## Relationship Between Formula and Design Matrices

### Formula

In general, a formula for model specification is a character vector or string scalar of the form `'y ~ terms'`. For the linear mixed-effects models, this formula is in the form ```'y ~ fixed + (random1|grouping1) + ... + (randomR|groupingR)'```, where `fixed` and `random` contain the fixed-effects and the random-effects terms.

Suppose a table `tbl` contains the following:

• A response variable, `y`

• Predictor variables, `Xj`, which can be continuous or grouping variables

• Grouping variables, `g1`, `g2`, ..., `gR`,

where the grouping variables in `Xj` and `gr` can be categorical, logical, character arrays, string arrays, or cell arrays of character vectors.

Then, in a formula of the form, ```'y ~ fixed + (random1|g1) + ... + (randomR|gR)'```, the term `fixed` corresponds to a specification of the fixed-effects design matrix `X`, `random`1 is a specification of the random-effects design matrix `Z`1 corresponding to grouping variable `g`1, and similarly `random`R is a specification of the random-effects design matrix `Z`R corresponding to grouping variable `g`R. You can express the `fixed` and `random` terms using Wilkinson notation.

Wilkinson notation describes the factors present in models. The notation relates to factors present in models, not to the multipliers (coefficients) of those factors.

Wilkinson NotationFactors in Standard Notation
`1`Constant (intercept) term
`X^k`, where `k` is a positive integer`X`, `X2`, ..., `Xk`
`X1 + X2``X1`, `X2`
`X1*X2``X1`, `X2`, ```X1.*X2 (elementwise multiplication of X1 and X2)```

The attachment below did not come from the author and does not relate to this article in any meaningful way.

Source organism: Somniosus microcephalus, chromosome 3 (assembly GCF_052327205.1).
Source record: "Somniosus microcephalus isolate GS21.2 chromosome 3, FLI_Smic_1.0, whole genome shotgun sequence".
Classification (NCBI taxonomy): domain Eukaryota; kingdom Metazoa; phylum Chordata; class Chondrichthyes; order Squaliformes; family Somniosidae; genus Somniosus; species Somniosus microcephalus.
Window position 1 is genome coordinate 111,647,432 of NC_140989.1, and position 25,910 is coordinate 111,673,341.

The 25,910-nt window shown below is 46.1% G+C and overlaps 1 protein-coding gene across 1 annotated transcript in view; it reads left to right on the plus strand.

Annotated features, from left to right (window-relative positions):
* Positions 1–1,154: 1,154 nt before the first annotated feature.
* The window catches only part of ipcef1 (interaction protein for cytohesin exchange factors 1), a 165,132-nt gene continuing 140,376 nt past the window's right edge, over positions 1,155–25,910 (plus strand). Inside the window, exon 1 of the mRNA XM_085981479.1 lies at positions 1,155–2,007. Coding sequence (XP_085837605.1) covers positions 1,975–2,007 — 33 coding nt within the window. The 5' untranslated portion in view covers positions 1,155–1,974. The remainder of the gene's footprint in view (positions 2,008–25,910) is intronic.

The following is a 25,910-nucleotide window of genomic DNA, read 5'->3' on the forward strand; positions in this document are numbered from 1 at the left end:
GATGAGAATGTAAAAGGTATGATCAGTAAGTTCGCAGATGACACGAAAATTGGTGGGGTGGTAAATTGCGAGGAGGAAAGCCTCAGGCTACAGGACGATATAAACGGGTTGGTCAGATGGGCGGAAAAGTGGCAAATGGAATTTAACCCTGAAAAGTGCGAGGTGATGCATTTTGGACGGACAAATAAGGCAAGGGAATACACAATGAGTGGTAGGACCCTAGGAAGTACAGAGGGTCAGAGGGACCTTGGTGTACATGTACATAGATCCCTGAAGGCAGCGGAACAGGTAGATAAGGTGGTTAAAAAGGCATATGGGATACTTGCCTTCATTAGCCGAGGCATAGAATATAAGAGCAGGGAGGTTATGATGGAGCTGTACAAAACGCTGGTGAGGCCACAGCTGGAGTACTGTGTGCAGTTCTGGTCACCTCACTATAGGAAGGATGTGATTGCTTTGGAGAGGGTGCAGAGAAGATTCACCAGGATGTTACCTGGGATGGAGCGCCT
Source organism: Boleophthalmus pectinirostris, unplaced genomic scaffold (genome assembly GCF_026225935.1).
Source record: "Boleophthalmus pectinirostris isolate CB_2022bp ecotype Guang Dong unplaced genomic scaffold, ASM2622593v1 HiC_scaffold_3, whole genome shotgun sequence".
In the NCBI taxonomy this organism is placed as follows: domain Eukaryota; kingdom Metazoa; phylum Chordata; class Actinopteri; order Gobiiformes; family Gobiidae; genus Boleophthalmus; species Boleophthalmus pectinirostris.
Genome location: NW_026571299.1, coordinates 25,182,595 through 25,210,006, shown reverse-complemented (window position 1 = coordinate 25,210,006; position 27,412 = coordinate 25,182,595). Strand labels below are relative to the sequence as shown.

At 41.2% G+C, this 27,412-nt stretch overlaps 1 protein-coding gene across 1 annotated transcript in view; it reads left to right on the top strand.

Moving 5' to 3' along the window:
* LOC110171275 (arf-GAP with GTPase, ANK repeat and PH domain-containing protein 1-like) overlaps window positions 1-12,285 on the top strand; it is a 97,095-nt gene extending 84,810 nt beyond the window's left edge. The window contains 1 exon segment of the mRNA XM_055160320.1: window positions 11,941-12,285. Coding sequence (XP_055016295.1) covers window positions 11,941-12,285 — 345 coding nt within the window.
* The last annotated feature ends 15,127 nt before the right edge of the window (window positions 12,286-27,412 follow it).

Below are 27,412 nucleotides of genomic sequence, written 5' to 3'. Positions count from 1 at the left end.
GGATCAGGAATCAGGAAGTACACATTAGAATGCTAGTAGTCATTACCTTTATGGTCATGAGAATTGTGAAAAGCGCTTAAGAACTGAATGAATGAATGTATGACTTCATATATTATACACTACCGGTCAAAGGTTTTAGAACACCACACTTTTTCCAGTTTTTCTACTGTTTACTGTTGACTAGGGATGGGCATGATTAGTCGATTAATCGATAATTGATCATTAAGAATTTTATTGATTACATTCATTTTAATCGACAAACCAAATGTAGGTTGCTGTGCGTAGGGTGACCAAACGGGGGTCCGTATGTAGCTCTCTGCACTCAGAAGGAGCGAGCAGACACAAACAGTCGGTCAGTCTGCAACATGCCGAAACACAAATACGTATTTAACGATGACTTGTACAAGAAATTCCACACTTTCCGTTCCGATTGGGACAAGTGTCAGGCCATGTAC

`X1:X2``X1.*X2` only
`- X2`Do not include `X2`
`X1*X2 + X3``X1`, `X2`, `X3`, `X1*X2`
`X1 + X2 + X3 + X1:X2``X1`, `X2`, `X3`, `X1*X2`
`X1*X2*X3 - X1:X2:X3``X1`, `X2`, `X3`, `X1*X2`, `X1*X3`, `X2*X3`
`X1*(X2 + X3)``X1`, `X2`, `X3`, `X1*X2`, `X1*X3`

Statistics and Machine Learning Toolbox™ notation always includes a constant term unless you explicitly remove the term using `-1`. Here are some examples for linear mixed-effects model specification.

Examples:

`'y ~ X1 + X2'`Fixed effects for the intercept, `X1` and `X2`. This is equivalent to `'y ~ 1 + X1 + X2'`.
`'y ~ -1 + X1 + X2'`No intercept and fixed effects for `X1` and `X2`. The implicit intercept term is suppressed by including `-1`.
`'y ~ 1 + (1 | g1)'`Fixed effects for the intercept plus random effect for the intercept for each level of the grouping variable `g1`.
`'y ~ X1 + (1 | g1)'`Random intercept model with a fixed slope.
`'y ~ X1 + (X1 | g1)'`Random intercept and slope, with possible correlation between them. This is equivalent to `'y ~ 1 + X1 + (1 + X1|g1)'`.
`'y ~ X1 + (1 | g1) + (-1 + X1 | g1)' `Independent random effects terms for intercept and slope.
`'y ~ 1 + (1 | g1) + (1 | g2) + (1 | g1:g2)'`Random intercept model with independent main effects for `g1` and `g2`, plus an independent interaction effect.

### Design Matrices for Fixed and Random Effects

`fitlme` converts the expressions in the `fixed` and `random` parts (not grouping variables) of a formula into design matrices as follows:

• Each term in a formula adds one or more columns to the corresponding design matrix.

• A term containing a single continuous variable adds one column to the design matrix.

• A fixed term containing a categorical variable `X` with k levels adds (k – 1) dummy variables to the design matrix.

For example, if the variable `Supplier` represents three different suppliers a manufacturer receives parts from, i.e. a categorical variable with three levels, and out of six batches of parts, the first two batches come from supplier 1 (level 1), the second two batches come from supplier 2 (level 2), and the last two batches come from supplier 3 (level 3), such as

```Supplier = 1 1 2 2 3 3 ```
Then, adding `Supplier` to the formula as a fixed-effects or random-effects term adds the following two dummy variables to the corresponding design matrix, using the `'reference'` contrast:
``` 0 0 0 0 1 0 1 0 0 1 0 1 ```
For more details on dummy variables, see Dummy Variables. For other contrast options, see the `'DummyVarCoding'` name-value pair argument of `fitlme`.

• If `X1` and `X2` are continuous variables, the product term `X1:X2` adds one column obtained by elementwise multiplication of `X1` and `X2` to the design matrix.